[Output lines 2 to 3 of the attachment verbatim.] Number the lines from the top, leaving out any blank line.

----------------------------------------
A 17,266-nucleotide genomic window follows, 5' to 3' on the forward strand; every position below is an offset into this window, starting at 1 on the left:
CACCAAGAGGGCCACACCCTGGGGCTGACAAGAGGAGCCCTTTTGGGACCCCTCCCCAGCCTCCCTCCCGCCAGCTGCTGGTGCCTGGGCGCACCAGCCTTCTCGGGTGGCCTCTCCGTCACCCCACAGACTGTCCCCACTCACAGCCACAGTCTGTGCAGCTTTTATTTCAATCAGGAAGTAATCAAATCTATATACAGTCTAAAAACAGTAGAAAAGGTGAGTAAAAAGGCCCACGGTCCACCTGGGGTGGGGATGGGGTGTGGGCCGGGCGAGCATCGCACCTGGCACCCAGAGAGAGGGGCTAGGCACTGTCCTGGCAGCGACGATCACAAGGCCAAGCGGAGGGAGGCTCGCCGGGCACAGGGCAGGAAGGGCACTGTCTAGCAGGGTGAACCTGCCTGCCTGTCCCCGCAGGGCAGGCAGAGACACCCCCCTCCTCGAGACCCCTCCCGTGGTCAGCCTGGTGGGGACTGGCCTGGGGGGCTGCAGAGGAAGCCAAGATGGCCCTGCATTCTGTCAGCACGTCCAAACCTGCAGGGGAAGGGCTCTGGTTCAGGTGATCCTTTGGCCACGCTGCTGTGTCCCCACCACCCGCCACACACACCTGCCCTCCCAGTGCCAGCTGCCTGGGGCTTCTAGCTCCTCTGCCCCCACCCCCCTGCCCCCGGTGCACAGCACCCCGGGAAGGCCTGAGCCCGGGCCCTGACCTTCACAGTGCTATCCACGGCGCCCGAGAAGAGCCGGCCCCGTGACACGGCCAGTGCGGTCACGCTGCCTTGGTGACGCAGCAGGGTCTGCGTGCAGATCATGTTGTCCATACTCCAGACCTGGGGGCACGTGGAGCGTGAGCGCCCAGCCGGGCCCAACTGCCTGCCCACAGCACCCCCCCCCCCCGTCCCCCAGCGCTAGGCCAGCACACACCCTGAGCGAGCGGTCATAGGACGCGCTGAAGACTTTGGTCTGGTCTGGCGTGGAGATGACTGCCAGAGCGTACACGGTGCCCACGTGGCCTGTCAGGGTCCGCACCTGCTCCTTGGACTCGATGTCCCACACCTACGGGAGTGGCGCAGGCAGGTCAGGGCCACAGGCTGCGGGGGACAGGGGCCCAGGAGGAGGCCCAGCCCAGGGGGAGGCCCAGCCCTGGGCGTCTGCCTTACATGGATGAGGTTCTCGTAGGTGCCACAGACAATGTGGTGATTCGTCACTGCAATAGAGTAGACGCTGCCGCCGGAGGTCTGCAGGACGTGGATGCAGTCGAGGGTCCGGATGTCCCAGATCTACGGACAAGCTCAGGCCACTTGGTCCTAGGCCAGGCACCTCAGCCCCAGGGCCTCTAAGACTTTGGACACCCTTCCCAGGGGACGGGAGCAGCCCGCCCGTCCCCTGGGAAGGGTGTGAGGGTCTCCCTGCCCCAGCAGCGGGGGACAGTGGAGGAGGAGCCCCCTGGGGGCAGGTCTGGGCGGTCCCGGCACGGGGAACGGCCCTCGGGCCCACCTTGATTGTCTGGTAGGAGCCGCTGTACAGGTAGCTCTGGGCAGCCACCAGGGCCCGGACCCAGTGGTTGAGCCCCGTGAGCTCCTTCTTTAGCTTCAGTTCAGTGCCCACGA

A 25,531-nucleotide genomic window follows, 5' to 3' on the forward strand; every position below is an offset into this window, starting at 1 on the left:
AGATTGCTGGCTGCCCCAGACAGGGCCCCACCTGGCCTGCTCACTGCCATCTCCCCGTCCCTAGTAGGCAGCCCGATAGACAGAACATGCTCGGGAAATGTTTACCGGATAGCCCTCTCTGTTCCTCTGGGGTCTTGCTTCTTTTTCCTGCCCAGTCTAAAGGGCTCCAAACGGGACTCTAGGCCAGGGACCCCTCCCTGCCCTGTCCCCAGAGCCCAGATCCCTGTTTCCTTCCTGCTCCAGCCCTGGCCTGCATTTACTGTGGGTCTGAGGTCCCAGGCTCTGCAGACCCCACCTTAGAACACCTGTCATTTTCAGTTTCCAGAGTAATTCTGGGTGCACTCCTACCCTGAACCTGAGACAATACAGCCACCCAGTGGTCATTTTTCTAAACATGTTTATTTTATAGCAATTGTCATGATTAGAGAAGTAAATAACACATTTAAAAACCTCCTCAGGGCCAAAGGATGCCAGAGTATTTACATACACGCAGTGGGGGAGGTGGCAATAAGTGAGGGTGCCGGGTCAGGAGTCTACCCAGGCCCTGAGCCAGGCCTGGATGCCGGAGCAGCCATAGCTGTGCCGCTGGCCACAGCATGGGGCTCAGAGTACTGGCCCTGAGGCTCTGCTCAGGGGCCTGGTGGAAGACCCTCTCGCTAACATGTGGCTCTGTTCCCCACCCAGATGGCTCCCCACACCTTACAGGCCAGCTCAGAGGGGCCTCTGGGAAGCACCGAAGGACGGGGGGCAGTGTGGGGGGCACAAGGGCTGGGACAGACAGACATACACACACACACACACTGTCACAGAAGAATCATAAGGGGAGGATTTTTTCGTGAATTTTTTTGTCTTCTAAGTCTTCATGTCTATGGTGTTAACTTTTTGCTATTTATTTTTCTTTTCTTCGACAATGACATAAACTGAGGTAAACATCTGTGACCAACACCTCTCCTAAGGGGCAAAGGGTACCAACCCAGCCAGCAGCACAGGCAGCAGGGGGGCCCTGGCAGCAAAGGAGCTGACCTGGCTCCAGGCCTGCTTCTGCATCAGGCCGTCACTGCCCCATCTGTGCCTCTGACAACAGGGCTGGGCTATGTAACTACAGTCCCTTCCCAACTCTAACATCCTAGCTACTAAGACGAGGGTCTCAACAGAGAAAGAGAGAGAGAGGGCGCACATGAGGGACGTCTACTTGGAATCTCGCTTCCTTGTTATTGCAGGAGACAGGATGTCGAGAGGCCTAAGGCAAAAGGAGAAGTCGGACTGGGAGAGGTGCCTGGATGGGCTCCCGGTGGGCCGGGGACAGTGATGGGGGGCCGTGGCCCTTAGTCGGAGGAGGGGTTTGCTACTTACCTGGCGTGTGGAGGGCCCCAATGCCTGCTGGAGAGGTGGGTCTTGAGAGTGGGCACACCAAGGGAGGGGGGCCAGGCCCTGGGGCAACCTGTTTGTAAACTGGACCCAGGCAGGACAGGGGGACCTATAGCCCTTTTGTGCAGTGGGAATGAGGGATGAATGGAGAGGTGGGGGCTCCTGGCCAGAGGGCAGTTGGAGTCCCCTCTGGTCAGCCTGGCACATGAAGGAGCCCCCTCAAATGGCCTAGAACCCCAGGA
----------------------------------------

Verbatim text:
CACCAAGAGGGCCACACCCTGGGGCTGACAAGAGGAGCCCTTTTGGGACCCCTCCCCAGCCTCCCTCCCGCCAGCTGCTGGTGCCTGGGCGCACCAGCCTTCTCGGGTGGCCTCTCCGTCACCCCACAGACTGTCCCCACTCACAGCCACAGTCTGTGCAGCTTTTATTTCAATCAGGAAGTAATCAAATCTATATACAGTCTAAAAACAGTAGAAAAGGTGAGTAAAAAGGCCCACGGTCCACCTGGGGTGGGGATGGGGTGTGGGCCGGGCGAGCATCGCACCTGGCACCCAGAGAGAGGGGCTAGGCACTGTCCTGGCAGCGACGATCACAAGGCCAAGCGGAGGGAGGCTCGCCGGGCACAGGGCAGGAAGGGCACTGTCTAGCAGGGTGAACCTGCCTGCCTGTCCCCGCAGGGCAGGCAGAGACACCCCCCTCCTCGAGACCCCTCCCGTGGTCAGCCTGGTGGGGACTGGCCTGGGGGGCTGCAGAGGAAGCCAAGATGGCCCTGCATTCTGTCAGCACGTCCAAACCTGCAGGGGAAGGGCTCTGGTTCAGGTGATCCTTTGGCCACGCTGCTGTGTCCCCACCACCCGCCACACACACCTGCCCTCCCAGTGCCAGCTGCCTGGGGCTTCTAGCTCCTCTGCCCCCACCCCCCTGCCCCCGGTGCACAGCACCCCGGGAAGGCCTGAGCCCGGGCCCTGACCTTCACAGTGCTATCCACGGCGCCCGAGAAGAGCCGGCCCCGTGACACGGCCAGTGCGGTCACGCTGCCTTGGTGACGCAGCAGGGTCTGCGTGCAGATCATGTTGTCCATACTCCAGACCTGGGGGCACGTGGAGCGTGAGCGCCCAGCCGGGCCCAACTGCCTGCCCACAGCACCCCCCCCCCCCGTCCCCCAGCGCTAGGCCAGCACACACCCTGAGCGAGCGGTCATAGGACGCGCTGAAGACTTTGGTCTGGTCTGGCGTGGAGATGACTGCCAGAGCGTACACGGTGCCCACGTGGCCTGTCAGGGTCCGCACCTGCTCCTTGGACTCGATGTCCCACACCTACGGGAGTGGCGCAGGCAGGTCAGGGCCACAGGCTGCGGGGGACAGGGGCCCAGGAGGAGGCCCAGCCCAGGGGGAGGCCCAGCCCTGGGCGTCTGCCTTACATGGATGAGGTTCTCGTAGGTGCCACAGACAATGTGGTGATTCGTCACTGCAATAGAGTAGACGCTGCCGCCGGAGGTCTGCAGGACGTGGATGCAGTCGAGGGTCCGGATGTCCCAGATCTACGGACAAGCTCAGGCCACTTGGTCCTAGGCCAGGCACCTCAGCCCCAGGGCCTCTAAGACTTTGGACACCCTTCCCAGGGGACGGGAGCAGCCCGCCCGTCCCCTGGGAAGGGTGTGAGGGTCTCCCTGCCCCAGCAGCGGGGGACAGTGGAGGAGGAGCCCCCTGGGGGCAGGTCTGGGCGGTCCCGGCACGGGGAACGGCCCTCGGGCCCACCTTGATTGTCTGGTAGGAGCCGCTGTACAGGTAGCTCTGGGCAGCCACCAGGGCCCGGACCCAGTGGTTGAGCCCCGTGAGCTCCTTCTTTAGCTTCAGTTCAGTGCCCACGA

A 25,531-nucleotide genomic window follows, 5' to 3' on the forward strand; every position below is an offset into this window, starting at 1 on the left: